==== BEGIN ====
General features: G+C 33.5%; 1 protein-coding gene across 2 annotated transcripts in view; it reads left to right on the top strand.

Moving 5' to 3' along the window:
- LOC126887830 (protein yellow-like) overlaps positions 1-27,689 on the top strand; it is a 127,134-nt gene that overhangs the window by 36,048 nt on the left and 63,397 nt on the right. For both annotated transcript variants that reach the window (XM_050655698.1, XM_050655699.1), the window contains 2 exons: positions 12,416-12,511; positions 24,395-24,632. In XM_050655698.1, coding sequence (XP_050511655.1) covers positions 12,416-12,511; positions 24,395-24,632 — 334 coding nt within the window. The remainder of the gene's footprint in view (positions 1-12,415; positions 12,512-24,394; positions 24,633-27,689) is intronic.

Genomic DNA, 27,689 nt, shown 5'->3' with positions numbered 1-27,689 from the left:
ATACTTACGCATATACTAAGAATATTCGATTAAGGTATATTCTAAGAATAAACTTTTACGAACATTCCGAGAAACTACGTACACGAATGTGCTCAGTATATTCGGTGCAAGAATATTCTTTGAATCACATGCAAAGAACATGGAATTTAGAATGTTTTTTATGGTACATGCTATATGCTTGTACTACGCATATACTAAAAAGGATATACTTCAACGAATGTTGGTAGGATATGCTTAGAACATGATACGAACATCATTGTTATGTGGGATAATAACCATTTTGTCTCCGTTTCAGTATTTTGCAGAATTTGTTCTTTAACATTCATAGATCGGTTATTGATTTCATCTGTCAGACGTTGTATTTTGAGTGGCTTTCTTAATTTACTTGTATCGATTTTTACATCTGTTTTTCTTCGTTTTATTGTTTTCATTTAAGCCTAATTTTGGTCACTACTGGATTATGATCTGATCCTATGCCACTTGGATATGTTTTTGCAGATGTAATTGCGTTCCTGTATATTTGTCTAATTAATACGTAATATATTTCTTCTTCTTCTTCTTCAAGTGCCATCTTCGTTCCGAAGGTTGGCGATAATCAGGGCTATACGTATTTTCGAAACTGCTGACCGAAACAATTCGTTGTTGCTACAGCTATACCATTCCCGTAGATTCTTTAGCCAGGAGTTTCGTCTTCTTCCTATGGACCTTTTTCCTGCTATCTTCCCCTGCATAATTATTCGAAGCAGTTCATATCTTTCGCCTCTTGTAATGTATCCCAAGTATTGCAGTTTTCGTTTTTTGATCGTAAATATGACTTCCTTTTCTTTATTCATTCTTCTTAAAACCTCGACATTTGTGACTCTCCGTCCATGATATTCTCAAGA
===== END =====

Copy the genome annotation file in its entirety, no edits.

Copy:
General features: G+C 33.5%; 1 protein-coding gene across 2 annotated transcripts in view; it reads left to right on the top strand.

Moving 5' to 3' along the window:
- LOC126887830 (protein yellow-like) overlaps positions 1-27,689 on the top strand; it is a 127,134-nt gene that overhangs the window by 36,048 nt on the left and 63,397 nt on the right. For both annotated transcript variants that reach the window (XM_050655698.1, XM_050655699.1), the window contains 2 exons: positions 12,416-12,511; positions 24,395-24,632. In XM_050655698.1, coding sequence (XP_050511655.1) covers positions 12,416-12,511; positions 24,395-24,632 — 334 coding nt within the window. The remainder of the gene's footprint in view (positions 1-12,415; positions 12,512-24,394; positions 24,633-27,689) is intronic.

Genomic DNA, 27,689 nt, shown 5'->3' with positions numbered 1-27,689 from the left:
ATACTTACGCATATACTAAGAATATTCGATTAAGGTATATTCTAAGAATAAACTTTTACGAACATTCCGAGAAACTACGTACACGAATGTGCTCAGTATATTCGGTGCAAGAATATTCTTTGAATCACATGCAAAGAACATGGAATTTAGAATGTTTTTTATGGTACATGCTATATGCTTGTACTACGCATATACTAAAAAGGATATACTTCAACGAATGTTGGTAGGATATGCTTAGAACATGATACGAACATCATTGTTATGTGGGATAATAACCATTTTGTCTCCGTTTCAGTATTTTGCAGAATTTGTTCTTTAACATTCATAGATCGGTTATTGATTTCATCTGTCAGACGTTGTATTTTGAGTGGCTTTCTTAATTTACTTGTATCGATTTTTACATCTGTTTTTCTTCGTTTTATTGTTTTCATTTAAGCCTAATTTTGGTCACTACTGGATTATGATCTGATCCTATGCCACTTGGATATGTTTTTGCAGATGTAATTGCGTTCCTGTATATTTGTCTAATTAATACGTAATATATTTCTTCTTCTTCTTCTTCAAGTGCCATCTTCGTTCCGAAGGTTGGCGATAATCAGGGCTATACGTATTTTCGAAACTGCTGACCGAAACAATTCGTTGTTGCTACAGCTATACCATTCCCGTAGATTCTTTAGCCAGGAGTTTCGTCTTCTTCCTATGGACCTTTTTCCTGCTATCTTCCCCTGCATAATTATTCGAAGCAGTTCATATCTTTCGCCTCTTGTAATGTATCCCAAGTATTGCAGTTTTCGTTTTTTGATCGTAAATATGACTTCCTTTTCTTTATTCATTCTTCTTAAAACCTCGACATTTGTGACTCTCCGTCCATGATATTCTCAAGA